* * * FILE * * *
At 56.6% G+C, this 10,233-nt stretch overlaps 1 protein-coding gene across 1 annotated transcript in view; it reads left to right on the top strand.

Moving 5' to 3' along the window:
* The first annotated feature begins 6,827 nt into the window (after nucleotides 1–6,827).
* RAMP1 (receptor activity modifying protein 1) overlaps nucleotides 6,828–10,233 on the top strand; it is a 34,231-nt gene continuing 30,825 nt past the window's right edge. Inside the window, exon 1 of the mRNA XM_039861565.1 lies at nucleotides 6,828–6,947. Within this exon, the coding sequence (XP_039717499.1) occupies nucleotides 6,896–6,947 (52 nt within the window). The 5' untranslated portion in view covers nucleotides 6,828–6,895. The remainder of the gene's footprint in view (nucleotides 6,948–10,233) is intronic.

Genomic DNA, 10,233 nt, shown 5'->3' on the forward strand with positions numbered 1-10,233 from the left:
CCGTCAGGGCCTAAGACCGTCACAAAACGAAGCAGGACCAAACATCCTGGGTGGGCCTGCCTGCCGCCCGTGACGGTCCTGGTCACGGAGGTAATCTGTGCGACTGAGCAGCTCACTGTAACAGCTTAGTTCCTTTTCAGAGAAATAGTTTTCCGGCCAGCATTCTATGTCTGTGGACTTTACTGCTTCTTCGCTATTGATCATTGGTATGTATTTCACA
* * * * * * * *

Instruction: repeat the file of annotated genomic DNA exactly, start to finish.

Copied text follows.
At 56.6% G+C, this 10,233-nt stretch overlaps 1 protein-coding gene across 1 annotated transcript in view; it reads left to right on the top strand.

Moving 5' to 3' along the window:
* The first annotated feature begins 6,827 nt into the window (after nucleotides 1–6,827).
* RAMP1 (receptor activity modifying protein 1) overlaps nucleotides 6,828–10,233 on the top strand; it is a 34,231-nt gene continuing 30,825 nt past the window's right edge. Inside the window, exon 1 of the mRNA XM_039861565.1 lies at nucleotides 6,828–6,947. Within this exon, the coding sequence (XP_039717499.1) occupies nucleotides 6,896–6,947 (52 nt within the window). The 5' untranslated portion in view covers nucleotides 6,828–6,895. The remainder of the gene's footprint in view (nucleotides 6,948–10,233) is intronic.

Genomic DNA, 10,233 nt, shown 5'->3' on the forward strand with positions numbered 1-10,233 from the left:
CCGTCAGGGCCTAAGACCGTCACAAAACGAAGCAGGACCAAACATCCTGGGTGGGCCTGCCTGCCGCCCGTGACGGTCCTGGTCACGGAGGTAATCTGTGCGACTGAGCAGCTCACTGTAACAGCTTAGTTCCTTTTCAGAGAAATAGTTTTCCGGCCAGCATTCTATGTCTGTGGACTTTACTGCTTCTTCGCTATTGATCATTGGTATGTATTTCACA